It would help if you also were careful about writing a diary because it can happen that after you have gained a few insights, you only write instead of practicing. The mind tends to always look for distractions. It wants to enjoy itself.
What can we do to increase our concentration?
MC Brigitte: There are two types of meditation practice. One is Samatha Meditation. This type of meditation focuses on one object. This can be breathing, a mantra, a kasina, or any other object. One concentrates only on this one object. All other things that come up during meditation are blocked out. This way, focus and concentration can become very strong, and one can reach different levels of jhana or absorption. Each level of jhana requires certain conditions. When one fulfills these conditions, one moves on to the next stage.
The other meditation practice is Vipassana, insight meditation, or bringing the mind back to the present moment. Most of the time, we use our breath for meditation. Initially, it’s about focusing on calming the mind. Once the mind is collected, we soften our focus and try to observe the most prominent object in the present moment. The concentration need not be as deep as in Samatha practice.
Vipassana uses knowledge and wisdom about impermanence, suffering, and the non-self nature of things. Vipassana allows the mind to think. But it should be “right thinking.” “Right thinking” is a part of the Noble Eightfold Path. Therefore, Vipassana means not only concentrating but also developing wisdom.
There is a beautiful image of the pond for this. When the wind blows, the surface of the water ripples, sand and mud are stirred up and mixed with the water. The water is no longer clear; seeing into the depths is no longer possible. It is the same with our mind: If there are too many thoughts, our mind is always in motion. Thoughts are like the wind that moves the water’s surface and stirs the mud. We cannot see into the depth of our minds but only see the waves of our thoughts.
Therefore, we must slow down or try to stop the thoughts. Then no wind will disturb the surface of our mind. Only then will we see what happens to our minds when wind turbulence appears? We begin to understand the nature of things better. With this kind of concentration, we can open up. It is as if we lift the stone from the grass to uproot the impurities underneath.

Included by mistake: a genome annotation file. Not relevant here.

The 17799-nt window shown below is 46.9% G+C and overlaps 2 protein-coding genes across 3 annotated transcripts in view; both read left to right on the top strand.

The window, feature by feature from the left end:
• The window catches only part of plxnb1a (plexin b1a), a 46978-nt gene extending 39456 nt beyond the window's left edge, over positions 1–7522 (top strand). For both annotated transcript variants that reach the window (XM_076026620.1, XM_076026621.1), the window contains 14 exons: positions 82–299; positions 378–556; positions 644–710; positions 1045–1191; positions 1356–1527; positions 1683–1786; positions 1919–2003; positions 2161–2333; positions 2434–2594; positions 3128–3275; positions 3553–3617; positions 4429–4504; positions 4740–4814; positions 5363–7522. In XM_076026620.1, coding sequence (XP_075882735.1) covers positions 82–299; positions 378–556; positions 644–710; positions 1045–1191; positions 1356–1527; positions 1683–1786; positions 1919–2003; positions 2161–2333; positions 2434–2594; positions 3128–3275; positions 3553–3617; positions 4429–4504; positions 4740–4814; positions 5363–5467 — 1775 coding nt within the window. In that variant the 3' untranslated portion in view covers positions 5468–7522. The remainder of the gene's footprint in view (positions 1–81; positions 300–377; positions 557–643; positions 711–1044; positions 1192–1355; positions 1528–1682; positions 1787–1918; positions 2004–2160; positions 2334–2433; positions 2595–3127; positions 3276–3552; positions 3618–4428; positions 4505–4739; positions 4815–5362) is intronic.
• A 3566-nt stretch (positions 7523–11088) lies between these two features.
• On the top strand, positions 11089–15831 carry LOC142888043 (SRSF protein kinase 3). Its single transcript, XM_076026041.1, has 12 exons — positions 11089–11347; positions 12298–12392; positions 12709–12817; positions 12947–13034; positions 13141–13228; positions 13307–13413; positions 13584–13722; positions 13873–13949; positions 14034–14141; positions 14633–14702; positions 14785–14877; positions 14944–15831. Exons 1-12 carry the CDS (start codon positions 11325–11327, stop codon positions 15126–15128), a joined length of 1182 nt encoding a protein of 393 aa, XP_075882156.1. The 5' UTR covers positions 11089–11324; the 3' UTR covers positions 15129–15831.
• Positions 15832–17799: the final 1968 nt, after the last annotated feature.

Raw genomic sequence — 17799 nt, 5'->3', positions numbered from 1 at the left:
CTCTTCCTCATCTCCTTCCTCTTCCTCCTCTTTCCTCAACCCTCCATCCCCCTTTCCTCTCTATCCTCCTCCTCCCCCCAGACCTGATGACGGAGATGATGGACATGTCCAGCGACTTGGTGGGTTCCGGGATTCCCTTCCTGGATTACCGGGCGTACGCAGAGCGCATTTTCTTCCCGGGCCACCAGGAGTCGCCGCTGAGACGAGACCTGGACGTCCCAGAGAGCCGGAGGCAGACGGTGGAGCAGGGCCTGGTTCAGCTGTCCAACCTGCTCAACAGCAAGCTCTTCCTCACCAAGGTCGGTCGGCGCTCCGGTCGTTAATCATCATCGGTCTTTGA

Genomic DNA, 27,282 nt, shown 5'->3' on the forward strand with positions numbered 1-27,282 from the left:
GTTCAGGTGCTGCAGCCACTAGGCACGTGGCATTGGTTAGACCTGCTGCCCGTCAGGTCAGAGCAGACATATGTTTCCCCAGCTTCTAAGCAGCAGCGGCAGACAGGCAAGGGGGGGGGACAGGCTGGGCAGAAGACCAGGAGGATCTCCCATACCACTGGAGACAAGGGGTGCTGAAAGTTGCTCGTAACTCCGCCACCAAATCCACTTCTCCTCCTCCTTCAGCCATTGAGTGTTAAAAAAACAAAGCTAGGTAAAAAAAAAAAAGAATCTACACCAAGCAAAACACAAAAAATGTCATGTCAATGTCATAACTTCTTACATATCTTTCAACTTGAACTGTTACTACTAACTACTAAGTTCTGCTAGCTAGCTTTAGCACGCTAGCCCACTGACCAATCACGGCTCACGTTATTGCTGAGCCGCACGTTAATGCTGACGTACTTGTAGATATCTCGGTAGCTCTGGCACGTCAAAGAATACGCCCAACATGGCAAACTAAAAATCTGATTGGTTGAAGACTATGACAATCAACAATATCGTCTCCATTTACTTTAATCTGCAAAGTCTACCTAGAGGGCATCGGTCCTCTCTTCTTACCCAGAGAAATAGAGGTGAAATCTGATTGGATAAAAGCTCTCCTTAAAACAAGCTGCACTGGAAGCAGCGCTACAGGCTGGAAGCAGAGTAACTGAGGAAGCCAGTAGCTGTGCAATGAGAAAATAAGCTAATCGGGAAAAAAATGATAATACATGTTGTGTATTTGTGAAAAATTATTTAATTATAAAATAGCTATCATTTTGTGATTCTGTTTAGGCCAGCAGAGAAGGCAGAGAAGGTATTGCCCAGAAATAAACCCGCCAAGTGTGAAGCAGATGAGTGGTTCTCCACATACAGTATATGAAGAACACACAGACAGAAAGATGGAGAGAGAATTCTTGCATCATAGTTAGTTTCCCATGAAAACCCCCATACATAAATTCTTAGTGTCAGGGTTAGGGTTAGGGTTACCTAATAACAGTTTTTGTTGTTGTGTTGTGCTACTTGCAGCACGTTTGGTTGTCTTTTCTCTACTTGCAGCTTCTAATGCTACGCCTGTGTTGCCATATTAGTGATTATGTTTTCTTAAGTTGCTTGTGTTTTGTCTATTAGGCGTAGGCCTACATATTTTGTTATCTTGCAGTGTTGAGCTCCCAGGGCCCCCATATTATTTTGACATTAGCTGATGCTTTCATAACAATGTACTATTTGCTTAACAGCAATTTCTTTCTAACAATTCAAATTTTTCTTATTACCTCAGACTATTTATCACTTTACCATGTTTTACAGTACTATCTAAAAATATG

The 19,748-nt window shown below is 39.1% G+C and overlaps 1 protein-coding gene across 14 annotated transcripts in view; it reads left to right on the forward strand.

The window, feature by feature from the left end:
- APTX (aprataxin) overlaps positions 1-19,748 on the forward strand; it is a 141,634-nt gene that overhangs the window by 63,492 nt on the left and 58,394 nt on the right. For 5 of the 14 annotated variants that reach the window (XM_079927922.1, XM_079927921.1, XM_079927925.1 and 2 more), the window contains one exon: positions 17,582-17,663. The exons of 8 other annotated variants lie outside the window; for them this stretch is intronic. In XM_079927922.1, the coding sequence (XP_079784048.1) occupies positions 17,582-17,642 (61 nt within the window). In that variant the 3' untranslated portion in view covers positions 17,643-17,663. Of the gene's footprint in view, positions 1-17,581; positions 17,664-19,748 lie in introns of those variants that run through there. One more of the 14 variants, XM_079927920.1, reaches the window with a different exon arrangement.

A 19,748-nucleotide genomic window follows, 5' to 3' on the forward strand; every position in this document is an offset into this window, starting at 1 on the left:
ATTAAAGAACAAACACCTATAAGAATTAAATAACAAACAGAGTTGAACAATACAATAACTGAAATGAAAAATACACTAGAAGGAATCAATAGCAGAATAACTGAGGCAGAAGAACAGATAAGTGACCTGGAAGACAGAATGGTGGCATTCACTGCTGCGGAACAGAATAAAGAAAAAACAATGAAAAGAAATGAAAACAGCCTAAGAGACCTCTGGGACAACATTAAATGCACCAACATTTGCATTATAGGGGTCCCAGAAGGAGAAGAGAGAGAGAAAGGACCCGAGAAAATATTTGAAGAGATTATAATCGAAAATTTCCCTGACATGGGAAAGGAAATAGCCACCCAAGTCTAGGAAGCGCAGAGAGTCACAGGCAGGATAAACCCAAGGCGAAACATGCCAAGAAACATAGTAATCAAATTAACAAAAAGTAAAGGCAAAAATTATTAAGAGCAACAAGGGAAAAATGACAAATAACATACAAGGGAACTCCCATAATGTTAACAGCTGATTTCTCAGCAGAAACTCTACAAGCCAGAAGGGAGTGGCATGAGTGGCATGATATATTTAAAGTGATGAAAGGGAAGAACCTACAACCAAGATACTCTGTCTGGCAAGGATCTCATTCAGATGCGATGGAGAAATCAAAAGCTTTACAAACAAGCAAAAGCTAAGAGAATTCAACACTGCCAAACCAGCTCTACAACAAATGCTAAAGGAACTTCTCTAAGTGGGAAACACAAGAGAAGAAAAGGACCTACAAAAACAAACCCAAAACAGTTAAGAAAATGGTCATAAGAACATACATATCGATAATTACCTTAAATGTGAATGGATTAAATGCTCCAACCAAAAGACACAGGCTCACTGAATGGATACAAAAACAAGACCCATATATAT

Emotions and Wisdom
Two things can arise citta and mano. One is the emotional part, which is expressed in desire and aversion. We like this, we want that, we don’t like that. The other part is wisdom: understanding where the emotion comes from. We use our knowledge of the present situation and learn to control the mind. Mano is stronger than emotions because wisdom is present. This sees the things that lead to suffering. This is what we are trying to develop with meditation. The understanding of the true nature. Emotions are there. They show up, but we don’t have to cling to them. We watch them arise, stay for a while, and pass away.
Being in the present moment
When we practice Vipassana, we try to be in the present moment. In the beginning, this is concentrating on walking or breathing. But with enough practice, we will let go of the meditation object to be entirely in the here and now.
We observe the most present object in the here and now. This can be seeing, hearing, or thinking. But this can also be sensations. We only register it, only take note of it. It doesn’t matter if it is an emotion like anger or contact with our eyes or ears. We note and register whatever is happening at the very moment. At some point, the impressions in mind will follow each other so quickly that it is no longer possible to perceive a specific object, but only the wide range of things that are just passing by. A constant change of coming and going, of arising and passing away. There is only Being the complete, true nature. At this stage of practice, we no longer choose an object.